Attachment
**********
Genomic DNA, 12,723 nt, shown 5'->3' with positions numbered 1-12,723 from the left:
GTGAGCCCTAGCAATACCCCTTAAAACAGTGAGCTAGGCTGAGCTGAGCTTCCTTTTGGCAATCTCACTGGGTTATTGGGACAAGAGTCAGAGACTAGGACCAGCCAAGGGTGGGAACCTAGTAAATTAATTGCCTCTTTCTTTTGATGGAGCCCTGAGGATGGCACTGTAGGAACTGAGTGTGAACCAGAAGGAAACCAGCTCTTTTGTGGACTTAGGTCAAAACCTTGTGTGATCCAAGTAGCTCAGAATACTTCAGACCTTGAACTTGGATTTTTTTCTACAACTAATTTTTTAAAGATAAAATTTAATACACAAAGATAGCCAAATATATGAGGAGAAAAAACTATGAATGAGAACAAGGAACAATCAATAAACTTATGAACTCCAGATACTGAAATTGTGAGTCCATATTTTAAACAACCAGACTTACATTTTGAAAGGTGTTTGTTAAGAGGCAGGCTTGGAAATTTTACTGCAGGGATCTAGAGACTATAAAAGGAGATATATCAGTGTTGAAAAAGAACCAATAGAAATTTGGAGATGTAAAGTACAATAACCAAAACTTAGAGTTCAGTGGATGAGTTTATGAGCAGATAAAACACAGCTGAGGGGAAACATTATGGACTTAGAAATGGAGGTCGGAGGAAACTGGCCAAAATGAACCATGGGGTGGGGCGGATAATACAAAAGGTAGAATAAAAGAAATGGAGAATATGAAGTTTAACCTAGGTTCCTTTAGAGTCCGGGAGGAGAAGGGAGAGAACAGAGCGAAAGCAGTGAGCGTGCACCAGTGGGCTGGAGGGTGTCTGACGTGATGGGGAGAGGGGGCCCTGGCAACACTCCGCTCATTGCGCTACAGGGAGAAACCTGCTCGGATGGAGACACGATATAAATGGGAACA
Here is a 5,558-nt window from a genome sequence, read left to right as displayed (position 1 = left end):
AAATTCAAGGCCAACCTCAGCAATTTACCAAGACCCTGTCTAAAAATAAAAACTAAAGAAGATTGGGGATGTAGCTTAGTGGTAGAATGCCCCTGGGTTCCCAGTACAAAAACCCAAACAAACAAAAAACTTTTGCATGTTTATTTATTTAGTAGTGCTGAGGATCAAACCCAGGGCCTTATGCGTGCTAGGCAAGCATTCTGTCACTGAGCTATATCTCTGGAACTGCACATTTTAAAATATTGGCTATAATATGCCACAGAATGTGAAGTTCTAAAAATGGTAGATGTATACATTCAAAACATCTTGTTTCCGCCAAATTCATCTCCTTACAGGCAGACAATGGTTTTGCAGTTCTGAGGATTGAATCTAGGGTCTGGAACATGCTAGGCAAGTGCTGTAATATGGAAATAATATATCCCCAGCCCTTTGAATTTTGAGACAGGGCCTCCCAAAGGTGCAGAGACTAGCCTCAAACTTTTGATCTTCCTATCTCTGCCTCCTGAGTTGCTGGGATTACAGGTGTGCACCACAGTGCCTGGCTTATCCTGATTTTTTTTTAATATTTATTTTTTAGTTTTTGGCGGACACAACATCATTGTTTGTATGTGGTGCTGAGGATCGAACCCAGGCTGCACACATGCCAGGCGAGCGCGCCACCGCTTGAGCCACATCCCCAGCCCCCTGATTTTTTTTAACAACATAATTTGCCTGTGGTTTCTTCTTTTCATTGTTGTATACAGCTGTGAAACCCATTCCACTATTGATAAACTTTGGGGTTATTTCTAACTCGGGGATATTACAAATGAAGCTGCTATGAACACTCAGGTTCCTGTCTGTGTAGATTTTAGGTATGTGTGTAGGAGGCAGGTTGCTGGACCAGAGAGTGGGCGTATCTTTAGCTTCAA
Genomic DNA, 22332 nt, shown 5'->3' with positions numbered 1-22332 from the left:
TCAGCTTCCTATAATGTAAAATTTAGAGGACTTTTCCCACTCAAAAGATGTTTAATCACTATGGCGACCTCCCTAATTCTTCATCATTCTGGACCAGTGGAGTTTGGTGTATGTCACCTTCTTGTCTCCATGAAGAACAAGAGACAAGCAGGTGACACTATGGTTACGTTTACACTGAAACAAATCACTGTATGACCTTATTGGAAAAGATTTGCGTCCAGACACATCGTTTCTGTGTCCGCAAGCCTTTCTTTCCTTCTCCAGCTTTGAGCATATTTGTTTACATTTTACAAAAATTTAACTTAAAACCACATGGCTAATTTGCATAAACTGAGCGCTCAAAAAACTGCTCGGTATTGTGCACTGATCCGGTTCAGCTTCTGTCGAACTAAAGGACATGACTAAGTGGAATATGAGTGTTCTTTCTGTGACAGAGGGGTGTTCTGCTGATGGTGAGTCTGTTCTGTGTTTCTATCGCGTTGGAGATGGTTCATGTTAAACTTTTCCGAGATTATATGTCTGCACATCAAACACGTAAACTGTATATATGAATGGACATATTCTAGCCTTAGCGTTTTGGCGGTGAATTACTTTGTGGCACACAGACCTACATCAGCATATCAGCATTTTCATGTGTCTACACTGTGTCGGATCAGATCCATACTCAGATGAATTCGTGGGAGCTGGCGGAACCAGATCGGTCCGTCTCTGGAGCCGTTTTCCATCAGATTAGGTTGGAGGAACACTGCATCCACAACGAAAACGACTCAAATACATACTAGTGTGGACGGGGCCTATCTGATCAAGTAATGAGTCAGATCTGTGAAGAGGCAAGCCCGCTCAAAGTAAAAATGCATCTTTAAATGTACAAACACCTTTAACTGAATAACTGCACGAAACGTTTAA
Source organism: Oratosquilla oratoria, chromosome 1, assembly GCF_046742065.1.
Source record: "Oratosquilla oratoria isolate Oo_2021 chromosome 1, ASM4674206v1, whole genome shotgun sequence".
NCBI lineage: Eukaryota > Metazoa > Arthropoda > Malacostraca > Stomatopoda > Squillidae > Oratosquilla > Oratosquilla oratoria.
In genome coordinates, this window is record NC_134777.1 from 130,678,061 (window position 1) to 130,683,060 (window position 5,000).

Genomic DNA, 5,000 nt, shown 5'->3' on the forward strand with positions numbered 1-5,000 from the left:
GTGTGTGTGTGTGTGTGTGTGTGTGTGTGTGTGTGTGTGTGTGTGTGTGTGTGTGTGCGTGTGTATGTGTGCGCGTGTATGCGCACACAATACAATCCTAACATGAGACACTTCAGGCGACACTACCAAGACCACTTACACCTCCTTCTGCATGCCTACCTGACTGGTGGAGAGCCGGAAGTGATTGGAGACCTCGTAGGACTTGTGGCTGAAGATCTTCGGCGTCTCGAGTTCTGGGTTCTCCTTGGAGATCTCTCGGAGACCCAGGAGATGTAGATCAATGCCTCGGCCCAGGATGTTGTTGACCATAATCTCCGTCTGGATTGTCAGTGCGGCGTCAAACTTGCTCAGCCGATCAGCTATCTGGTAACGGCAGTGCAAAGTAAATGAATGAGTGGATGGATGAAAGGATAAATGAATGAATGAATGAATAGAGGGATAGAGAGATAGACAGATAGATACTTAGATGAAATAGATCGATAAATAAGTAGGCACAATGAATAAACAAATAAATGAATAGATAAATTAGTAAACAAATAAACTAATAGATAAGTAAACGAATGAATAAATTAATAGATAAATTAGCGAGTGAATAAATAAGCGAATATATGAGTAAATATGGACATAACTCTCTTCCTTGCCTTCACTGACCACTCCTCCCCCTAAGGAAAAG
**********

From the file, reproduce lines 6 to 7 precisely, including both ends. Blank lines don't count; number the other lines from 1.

TCAGCTTCCTATAATGTAAAATTTAGAGGACTTTTCCCACTCAAAAGATGTTTAATCACTATGGCGACCTCCCTAATTCTTCATCATTCTGGACCAGTGGAGTTTGGTGTATGTCACCTTCTTGTCTCCATGAAGAACAAGAGACAAGCAGGTGACACTATGGTTACGTTTACACTGAAACAAATCACTGTATGACCTTATTGGAAAAGATTTGCGTCCAGACACATCGTTTCTGTGTCCGCAAGCCTTTCTTTCCTTCTCCAGCTTTGAGCATATTTGTTTACATTTTACAAAAATTTAACTTAAAACCACATGGCTAATTTGCATAAACTGAGCGCTCAAAAAACTGCTCGGTATTGTGCACTGATCCGGTTCAGCTTCTGTCGAACTAAAGGACATGACTAAGTGGAATATGAGTGTTCTTTCTGTGACAGAGGGGTGTTCTGCTGATGGTGAGTCTGTTCTGTGTTTCTATCGCGTTGGAGATGGTTCATGTTAAACTTTTCCGAGATTATATGTCTGCACATCAAACACGTAAACTGTATATATGAATGGACATATTCTAGCCTTAGCGTTTTGGCGGTGAATTACTTTGTGGCACACAGACCTACATCAGCATATCAGCATTTTCATGTGTCTACACTGTGTCGGATCAGATCCATACTCAGATGAATTCGTGGGAGCTGGCGGAACCAGATCGGTCCGTCTCTGGAGCCGTTTTCCATCAGATTAGGTTGGAGGAACACTGCATCCACAACGAAAACGACTCAAATACATACTAGTGTGGACGGGGCCTATCTGATCAAGTAATGAGTCAGATCTGTGAAGAGGCAAGCCCGCTCAAAGTAAAAATGCATCTTTAAATGTACAAACACCTTTAACTGAATAACTGCACGAAACGTTTAA
Source organism: Oratosquilla oratoria, chromosome 1, assembly GCF_046742065.1.